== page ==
The royal bedchamber was also a space where other events of national importance were supposed to happen – natural events in royal life, such as births, consummation of marriages, the childbirths that followed from these marriages in the next generation, illnesses, deaths. Indeed, the state bed was something of a symbol for royal life, because so many crucial life moments happened in it – although childbirth often took place in special ‘birthing beds’ set up separately in the room for this purpose. Henry VIII’s queens had to undergo the formal ceremony known as ‘taking to her chamber’ – where royal wives retreated to give birth. This is how stories of immense importance have come to be focused around the royal bed, because of the powerful symbol that it became and of what took place in and around it. This was brilliantly illustrated in the 2013 landmark exhibition at Hampton Court Palace by Historic Royal Palaces entitled “Secrets of the Royal Bedchamber”, where six royal historic beds were showcased, and their stories told.
One of these beds is thought to be the extraordinary Mary of Modena Bed – a bed which in many ways, helped to change British history. The Catholic second wife of James II, Mary of Modena, gave birth to a son at St. James’s Palace on 10 June 1688, James Francis Edward Stuart, better known to history as the ‘Old Pretender’. The Catholic James II was not popular, and the rumour was put about by English Protestants that the healthy baby boy had been smuggled as a ‘changeling’ into the palace inside a warming pan, to take the place of a stillborn son. The fact that there was a shred of doubt in the matter meant that despite the witnesses who had attended the birth, the doubts were believed by some and could not be shaken off. The rumour’s initial impact was telling because its effects stuck. The story – almost certainly false – surely serves more to illustrate just how much the Protestants conveniently wanted to believe that it was true, desiring an end to James’s Catholic regime. To accept the baby as the rightful heir would have meant to have accepted a continuation of James’s regime and the firm establishing of a Catholic dynasty in England.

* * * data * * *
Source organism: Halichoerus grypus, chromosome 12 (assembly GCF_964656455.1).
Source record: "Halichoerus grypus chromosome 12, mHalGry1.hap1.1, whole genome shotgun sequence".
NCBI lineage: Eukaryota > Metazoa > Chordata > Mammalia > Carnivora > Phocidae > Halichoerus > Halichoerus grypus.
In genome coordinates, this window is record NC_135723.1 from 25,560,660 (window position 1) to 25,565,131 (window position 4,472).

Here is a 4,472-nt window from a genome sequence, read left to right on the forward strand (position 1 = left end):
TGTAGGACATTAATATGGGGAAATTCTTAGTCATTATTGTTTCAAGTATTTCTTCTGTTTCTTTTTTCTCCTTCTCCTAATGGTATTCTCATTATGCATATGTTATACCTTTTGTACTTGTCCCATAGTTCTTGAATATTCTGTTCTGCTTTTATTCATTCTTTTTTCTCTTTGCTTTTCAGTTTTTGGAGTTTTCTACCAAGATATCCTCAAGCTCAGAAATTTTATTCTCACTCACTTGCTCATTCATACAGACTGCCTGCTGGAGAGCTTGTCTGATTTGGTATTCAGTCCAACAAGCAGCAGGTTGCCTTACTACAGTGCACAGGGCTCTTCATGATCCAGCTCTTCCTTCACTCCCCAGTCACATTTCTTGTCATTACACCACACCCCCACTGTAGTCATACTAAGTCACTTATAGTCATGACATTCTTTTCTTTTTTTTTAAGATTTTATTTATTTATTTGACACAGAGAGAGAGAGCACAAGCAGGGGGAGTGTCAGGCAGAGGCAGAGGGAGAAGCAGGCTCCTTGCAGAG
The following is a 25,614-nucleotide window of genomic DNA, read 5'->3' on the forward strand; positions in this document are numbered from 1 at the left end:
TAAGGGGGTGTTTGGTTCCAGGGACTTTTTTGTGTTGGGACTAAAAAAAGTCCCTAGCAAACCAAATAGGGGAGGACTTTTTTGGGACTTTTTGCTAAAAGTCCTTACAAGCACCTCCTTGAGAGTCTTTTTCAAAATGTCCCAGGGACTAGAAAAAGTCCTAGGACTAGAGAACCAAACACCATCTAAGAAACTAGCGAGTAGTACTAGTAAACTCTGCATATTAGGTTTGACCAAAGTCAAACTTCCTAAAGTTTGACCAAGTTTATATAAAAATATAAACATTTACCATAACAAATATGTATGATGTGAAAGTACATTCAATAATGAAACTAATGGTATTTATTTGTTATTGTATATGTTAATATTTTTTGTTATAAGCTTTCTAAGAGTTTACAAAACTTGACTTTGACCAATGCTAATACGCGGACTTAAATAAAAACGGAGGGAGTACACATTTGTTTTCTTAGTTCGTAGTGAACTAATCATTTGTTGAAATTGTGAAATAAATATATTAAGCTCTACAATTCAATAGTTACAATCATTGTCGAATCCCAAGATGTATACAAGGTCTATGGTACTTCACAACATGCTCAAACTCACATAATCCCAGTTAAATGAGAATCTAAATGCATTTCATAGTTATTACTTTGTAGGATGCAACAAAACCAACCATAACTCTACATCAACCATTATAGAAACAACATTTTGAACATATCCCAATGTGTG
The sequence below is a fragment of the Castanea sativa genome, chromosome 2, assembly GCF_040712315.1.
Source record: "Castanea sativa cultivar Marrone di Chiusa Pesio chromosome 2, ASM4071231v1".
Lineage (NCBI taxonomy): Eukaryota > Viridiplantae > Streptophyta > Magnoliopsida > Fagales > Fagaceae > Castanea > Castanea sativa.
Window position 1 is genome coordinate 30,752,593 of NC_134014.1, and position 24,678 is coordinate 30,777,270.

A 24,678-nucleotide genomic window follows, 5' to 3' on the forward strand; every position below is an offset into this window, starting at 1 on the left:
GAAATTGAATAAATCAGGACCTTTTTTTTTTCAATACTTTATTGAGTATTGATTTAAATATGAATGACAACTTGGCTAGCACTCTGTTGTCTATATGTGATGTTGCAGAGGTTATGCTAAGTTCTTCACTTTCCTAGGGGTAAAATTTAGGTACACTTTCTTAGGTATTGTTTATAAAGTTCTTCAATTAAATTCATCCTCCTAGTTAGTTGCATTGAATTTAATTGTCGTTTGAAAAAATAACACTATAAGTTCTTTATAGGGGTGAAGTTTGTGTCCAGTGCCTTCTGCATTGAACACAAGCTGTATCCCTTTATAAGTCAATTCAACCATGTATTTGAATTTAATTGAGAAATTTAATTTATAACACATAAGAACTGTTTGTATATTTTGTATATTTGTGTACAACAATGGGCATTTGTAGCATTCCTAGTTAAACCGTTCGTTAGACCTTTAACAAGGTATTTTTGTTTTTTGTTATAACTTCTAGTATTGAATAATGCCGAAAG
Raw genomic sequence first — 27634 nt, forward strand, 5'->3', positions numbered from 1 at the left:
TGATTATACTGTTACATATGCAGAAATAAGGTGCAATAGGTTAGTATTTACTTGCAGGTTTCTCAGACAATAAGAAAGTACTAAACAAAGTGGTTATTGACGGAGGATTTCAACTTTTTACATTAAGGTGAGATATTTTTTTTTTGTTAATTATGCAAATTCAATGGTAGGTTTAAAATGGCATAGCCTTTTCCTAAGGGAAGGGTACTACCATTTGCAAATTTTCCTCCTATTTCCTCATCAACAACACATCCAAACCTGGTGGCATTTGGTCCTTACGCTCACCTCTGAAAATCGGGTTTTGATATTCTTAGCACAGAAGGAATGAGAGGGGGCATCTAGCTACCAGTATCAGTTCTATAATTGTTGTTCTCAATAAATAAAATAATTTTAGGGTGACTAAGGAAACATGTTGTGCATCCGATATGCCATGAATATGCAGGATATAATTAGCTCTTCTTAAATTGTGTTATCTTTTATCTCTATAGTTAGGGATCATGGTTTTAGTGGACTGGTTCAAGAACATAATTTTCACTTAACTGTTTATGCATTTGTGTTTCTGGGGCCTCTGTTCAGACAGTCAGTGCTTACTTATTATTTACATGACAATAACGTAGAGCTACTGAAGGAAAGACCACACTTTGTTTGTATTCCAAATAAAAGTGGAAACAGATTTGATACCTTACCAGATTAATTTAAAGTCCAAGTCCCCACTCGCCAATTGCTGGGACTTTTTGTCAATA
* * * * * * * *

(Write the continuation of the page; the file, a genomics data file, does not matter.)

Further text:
Mary of Modena with the baby son James Francis Edward Stuart (Benedetto Gennari II [Public domain], via Wikimedia Commons)
James II’s daughter Mary II had helped in her own father’s overthrow, being invited by the Convention Parliament to accept the throne as a joint monarch together with her Protestant Dutch husband William of Orange (William III) in what became known as the ‘Glorious Revolution’, confirmed in the Bill of Rights in 1689. As Mary of Modena’s sole surviving son, James Francis Edward Stuart became the Jacobite claimant to the British throne – Jacobite comes from the Latin ‘Jacobus’ for James. James Francis Edward Stuart would become the father of Charles Edward Stuart, ‘Bonnie Prince Charlie’ – who carried on the Jacobite claim, was born in exile in Rome and whose campaign most famously came to a head at the Battle of Culloden in 1746, the final quashing of the Jacobite uprising of the previous year. This claim began literally, in this bed.
Today, the unique ‘Mary of Modena’ bed in which this momentous birth is said to have occurred, is kept at Kensington Palace and stands in the Queen’s Bedchamber, within the Queen’s State Apartments. It is a masterpiece of a royal bed and a foremost item of luxury by the standards of the time, particularly in terms of its design and materials. The Queen’s State Apartments were first occupied by Mary II, when she and William moved to Kensington Palace and made it their home. Mary II would relax and entertain friends in this room. Most poignantly though, the room itself is a sad one – Mary II would later die, mourned by a grief-stricken William, in this room – of smallpox in 1694.
Other important historic beds to survive include that of Queen Caroline at Hampton Court and the bed that belonged to Queen Charlotte, consort of George III, the ‘travelling’ bed of George II and the beautiful velvet bed that Queen Anne commissioned as her death bed.